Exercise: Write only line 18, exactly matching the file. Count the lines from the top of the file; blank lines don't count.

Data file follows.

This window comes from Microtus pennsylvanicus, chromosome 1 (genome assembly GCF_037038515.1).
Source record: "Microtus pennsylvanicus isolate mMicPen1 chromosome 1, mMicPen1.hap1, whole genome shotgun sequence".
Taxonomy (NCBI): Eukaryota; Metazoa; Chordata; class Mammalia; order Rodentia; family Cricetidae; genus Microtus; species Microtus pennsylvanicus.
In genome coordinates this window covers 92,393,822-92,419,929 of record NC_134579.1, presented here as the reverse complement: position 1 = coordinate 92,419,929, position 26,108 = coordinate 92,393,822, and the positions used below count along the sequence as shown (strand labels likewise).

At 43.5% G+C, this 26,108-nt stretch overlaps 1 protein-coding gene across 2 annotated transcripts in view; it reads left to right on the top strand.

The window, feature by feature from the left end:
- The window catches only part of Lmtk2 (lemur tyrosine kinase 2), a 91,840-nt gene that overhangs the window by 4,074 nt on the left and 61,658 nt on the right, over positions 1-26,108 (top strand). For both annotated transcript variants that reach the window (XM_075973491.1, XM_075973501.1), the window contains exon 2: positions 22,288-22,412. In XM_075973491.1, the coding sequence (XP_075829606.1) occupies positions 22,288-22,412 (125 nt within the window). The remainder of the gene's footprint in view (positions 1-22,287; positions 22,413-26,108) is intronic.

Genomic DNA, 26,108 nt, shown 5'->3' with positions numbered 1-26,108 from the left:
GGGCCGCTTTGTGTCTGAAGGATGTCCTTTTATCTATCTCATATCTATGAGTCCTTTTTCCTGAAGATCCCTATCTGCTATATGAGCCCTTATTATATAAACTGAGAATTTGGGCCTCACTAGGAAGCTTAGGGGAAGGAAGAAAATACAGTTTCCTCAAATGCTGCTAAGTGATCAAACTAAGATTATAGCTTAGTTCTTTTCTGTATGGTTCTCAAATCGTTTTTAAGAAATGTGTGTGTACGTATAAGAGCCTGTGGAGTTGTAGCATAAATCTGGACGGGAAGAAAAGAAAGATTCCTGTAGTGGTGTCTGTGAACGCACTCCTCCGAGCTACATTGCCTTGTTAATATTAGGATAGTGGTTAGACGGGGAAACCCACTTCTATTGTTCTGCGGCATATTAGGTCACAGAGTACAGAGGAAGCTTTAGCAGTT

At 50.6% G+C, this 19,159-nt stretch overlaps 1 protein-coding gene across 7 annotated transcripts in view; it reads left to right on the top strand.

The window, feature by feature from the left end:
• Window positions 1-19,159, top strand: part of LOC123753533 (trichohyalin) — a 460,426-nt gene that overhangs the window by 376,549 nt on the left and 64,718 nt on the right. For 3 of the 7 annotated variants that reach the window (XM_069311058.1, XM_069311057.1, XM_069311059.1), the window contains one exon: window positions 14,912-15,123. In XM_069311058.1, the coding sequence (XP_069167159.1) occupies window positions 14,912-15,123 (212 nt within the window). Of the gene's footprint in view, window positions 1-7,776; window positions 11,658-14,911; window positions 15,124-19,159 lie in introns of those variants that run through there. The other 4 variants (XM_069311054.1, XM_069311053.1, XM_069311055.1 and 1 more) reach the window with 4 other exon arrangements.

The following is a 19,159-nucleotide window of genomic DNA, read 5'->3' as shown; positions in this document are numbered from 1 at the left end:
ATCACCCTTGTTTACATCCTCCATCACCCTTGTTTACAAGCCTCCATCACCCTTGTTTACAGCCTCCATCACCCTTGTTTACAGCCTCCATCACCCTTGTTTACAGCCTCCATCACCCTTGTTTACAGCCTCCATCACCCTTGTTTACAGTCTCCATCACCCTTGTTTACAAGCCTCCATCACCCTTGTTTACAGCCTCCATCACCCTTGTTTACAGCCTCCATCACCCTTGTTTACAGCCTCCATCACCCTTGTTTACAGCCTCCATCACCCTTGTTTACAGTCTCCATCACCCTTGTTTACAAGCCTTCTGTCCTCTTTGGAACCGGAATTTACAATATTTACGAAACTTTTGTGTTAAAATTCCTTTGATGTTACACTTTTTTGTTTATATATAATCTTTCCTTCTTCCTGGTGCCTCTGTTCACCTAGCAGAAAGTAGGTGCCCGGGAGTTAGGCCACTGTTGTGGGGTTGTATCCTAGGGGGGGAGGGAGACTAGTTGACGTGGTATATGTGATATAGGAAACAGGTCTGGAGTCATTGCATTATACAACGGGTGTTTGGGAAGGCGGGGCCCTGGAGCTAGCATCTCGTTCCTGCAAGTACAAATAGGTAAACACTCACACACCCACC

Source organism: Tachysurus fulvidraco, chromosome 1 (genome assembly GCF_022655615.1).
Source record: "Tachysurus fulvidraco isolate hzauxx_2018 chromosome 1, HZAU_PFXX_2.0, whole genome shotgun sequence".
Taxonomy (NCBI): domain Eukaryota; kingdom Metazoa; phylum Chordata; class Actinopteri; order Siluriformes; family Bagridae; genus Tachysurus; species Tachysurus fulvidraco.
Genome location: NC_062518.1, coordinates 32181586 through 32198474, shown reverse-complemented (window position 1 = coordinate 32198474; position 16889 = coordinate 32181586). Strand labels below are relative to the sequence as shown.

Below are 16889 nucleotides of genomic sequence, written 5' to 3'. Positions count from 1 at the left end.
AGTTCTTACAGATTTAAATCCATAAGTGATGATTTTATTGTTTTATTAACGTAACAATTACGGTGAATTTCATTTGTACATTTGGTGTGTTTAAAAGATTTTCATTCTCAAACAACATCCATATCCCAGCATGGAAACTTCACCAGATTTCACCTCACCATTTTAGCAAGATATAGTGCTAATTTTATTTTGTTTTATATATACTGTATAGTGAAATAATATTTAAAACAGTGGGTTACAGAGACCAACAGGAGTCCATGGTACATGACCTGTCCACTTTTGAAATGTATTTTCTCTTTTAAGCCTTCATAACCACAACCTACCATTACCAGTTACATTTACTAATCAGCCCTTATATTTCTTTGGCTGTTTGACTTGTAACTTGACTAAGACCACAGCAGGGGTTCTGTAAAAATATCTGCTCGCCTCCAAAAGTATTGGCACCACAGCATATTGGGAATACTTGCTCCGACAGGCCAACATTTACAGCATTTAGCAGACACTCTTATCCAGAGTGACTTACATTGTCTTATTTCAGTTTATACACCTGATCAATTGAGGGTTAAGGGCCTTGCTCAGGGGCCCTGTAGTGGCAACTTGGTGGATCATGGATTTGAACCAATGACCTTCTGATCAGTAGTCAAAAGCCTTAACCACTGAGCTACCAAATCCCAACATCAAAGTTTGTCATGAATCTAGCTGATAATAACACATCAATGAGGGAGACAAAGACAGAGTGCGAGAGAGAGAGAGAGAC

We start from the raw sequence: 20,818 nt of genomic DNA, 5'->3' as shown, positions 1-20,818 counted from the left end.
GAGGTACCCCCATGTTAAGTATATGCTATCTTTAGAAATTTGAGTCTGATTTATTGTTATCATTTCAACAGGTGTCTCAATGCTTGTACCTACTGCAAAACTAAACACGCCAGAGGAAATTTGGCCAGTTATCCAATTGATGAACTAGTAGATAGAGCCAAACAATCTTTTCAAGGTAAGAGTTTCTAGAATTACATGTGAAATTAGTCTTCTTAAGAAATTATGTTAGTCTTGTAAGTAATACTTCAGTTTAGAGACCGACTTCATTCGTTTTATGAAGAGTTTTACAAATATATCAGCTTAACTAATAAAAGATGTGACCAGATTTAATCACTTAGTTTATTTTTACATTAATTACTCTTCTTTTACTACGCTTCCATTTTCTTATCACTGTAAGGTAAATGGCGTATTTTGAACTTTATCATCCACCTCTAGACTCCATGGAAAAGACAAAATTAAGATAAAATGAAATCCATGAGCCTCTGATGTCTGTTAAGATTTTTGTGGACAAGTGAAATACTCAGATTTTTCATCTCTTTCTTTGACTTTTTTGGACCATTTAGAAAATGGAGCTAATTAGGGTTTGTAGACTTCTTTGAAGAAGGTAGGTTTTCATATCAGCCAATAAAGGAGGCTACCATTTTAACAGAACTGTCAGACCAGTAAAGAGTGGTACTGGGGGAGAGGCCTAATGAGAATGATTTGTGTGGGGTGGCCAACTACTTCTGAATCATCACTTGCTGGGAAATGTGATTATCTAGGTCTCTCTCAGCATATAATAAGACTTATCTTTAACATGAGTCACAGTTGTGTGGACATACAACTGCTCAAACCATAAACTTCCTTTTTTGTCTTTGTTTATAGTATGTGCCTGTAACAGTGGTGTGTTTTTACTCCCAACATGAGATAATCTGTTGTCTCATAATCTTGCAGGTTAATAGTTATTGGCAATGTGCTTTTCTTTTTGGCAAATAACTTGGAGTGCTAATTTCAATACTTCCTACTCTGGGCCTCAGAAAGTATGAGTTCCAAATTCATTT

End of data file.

Genome location: NC_062518.1, coordinates 32181586 through 32198474, shown reverse-complemented (window position 1 = coordinate 32198474; position 16889 = coordinate 32181586). Strand labels below are relative to the sequence as shown.